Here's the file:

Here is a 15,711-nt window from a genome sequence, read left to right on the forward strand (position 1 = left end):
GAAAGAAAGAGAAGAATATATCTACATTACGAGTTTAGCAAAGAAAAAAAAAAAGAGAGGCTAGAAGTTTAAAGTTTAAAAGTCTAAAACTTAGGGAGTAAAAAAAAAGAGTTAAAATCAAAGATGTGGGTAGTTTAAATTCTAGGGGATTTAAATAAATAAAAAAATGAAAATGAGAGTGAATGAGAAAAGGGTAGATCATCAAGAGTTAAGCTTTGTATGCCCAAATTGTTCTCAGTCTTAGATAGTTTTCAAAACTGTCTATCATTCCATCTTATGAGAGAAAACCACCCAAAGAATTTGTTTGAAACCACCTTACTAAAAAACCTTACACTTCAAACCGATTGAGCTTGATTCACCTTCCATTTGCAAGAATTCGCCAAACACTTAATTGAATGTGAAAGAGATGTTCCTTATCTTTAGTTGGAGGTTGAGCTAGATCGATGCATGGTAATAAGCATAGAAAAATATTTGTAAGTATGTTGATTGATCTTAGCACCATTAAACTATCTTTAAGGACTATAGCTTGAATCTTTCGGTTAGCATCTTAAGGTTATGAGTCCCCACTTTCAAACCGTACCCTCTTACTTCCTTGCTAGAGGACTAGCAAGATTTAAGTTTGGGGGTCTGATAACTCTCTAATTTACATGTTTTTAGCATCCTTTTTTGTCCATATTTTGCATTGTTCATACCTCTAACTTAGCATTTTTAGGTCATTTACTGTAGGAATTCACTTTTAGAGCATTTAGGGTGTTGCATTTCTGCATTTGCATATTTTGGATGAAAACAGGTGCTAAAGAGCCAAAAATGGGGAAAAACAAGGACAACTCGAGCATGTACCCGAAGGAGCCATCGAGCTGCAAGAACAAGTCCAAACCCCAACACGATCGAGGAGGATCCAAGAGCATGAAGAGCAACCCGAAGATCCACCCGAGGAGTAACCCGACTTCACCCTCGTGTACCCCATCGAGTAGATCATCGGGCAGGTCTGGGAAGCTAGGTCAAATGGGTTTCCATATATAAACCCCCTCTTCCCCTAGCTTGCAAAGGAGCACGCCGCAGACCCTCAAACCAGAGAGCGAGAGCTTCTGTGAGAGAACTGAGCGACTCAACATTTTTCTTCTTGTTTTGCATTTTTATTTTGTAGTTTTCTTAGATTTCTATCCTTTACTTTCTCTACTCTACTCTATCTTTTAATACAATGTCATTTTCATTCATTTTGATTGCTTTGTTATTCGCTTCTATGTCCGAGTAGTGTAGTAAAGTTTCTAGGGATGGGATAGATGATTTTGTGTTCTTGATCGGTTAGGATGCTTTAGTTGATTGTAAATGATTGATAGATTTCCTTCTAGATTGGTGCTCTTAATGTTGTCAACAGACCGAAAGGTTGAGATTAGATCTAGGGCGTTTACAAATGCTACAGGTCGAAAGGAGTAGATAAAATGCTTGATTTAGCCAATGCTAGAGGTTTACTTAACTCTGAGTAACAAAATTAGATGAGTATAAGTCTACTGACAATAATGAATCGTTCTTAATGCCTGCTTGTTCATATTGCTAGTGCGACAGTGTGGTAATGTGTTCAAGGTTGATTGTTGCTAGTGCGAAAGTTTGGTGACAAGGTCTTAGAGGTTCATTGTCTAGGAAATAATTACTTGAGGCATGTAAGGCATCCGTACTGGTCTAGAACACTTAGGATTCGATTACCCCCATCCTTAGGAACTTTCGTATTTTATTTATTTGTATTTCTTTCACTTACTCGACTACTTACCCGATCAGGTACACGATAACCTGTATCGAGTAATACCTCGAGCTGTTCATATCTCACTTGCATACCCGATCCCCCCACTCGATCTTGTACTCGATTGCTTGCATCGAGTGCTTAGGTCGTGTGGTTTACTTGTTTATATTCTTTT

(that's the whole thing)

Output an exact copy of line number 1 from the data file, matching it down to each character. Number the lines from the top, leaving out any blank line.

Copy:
Here is a 15,711-nt window from a genome sequence, read left to right on the forward strand (position 1 = left end):